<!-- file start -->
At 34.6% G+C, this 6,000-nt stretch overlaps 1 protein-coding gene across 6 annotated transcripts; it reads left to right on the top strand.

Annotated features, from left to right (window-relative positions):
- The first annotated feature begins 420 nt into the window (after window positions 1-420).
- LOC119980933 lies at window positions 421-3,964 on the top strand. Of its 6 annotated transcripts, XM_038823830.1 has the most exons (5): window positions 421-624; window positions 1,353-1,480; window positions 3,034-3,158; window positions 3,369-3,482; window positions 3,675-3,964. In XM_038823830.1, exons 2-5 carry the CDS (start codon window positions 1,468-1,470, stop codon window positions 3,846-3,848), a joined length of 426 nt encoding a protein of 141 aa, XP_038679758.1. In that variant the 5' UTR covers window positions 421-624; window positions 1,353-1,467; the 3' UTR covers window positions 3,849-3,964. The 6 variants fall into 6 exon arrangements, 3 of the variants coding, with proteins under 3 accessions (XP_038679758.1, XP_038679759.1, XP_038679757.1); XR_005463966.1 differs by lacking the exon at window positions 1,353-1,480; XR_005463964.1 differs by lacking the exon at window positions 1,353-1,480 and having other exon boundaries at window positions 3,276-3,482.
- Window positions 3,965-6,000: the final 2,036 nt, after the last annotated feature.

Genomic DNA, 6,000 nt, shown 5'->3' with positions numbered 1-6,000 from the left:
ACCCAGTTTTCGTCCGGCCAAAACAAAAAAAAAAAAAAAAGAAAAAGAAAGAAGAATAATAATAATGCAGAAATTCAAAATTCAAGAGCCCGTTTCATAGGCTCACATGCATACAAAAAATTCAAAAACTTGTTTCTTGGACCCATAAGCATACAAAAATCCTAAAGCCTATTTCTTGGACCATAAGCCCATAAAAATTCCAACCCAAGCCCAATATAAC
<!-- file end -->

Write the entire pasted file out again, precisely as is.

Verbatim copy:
At 34.6% G+C, this 6,000-nt stretch overlaps 1 protein-coding gene across 6 annotated transcripts; it reads left to right on the top strand.

Annotated features, from left to right (window-relative positions):
- The first annotated feature begins 420 nt into the window (after window positions 1-420).
- LOC119980933 lies at window positions 421-3,964 on the top strand. Of its 6 annotated transcripts, XM_038823830.1 has the most exons (5): window positions 421-624; window positions 1,353-1,480; window positions 3,034-3,158; window positions 3,369-3,482; window positions 3,675-3,964. In XM_038823830.1, exons 2-5 carry the CDS (start codon window positions 1,468-1,470, stop codon window positions 3,846-3,848), a joined length of 426 nt encoding a protein of 141 aa, XP_038679758.1. In that variant the 5' UTR covers window positions 421-624; window positions 1,353-1,467; the 3' UTR covers window positions 3,849-3,964. The 6 variants fall into 6 exon arrangements, 3 of the variants coding, with proteins under 3 accessions (XP_038679758.1, XP_038679759.1, XP_038679757.1); XR_005463966.1 differs by lacking the exon at window positions 1,353-1,480; XR_005463964.1 differs by lacking the exon at window positions 1,353-1,480 and having other exon boundaries at window positions 3,276-3,482.
- Window positions 3,965-6,000: the final 2,036 nt, after the last annotated feature.

Genomic DNA, 6,000 nt, shown 5'->3' with positions numbered 1-6,000 from the left:
ACCCAGTTTTCGTCCGGCCAAAACAAAAAAAAAAAAAAAAGAAAAAGAAAGAAGAATAATAATAATGCAGAAATTCAAAATTCAAGAGCCCGTTTCATAGGCTCACATGCATACAAAAAATTCAAAAACTTGTTTCTTGGACCCATAAGCATACAAAAATCCTAAAGCCTATTTCTTGGACCATAAGCCCATAAAAATTCCAACCCAAGCCCAATATAAC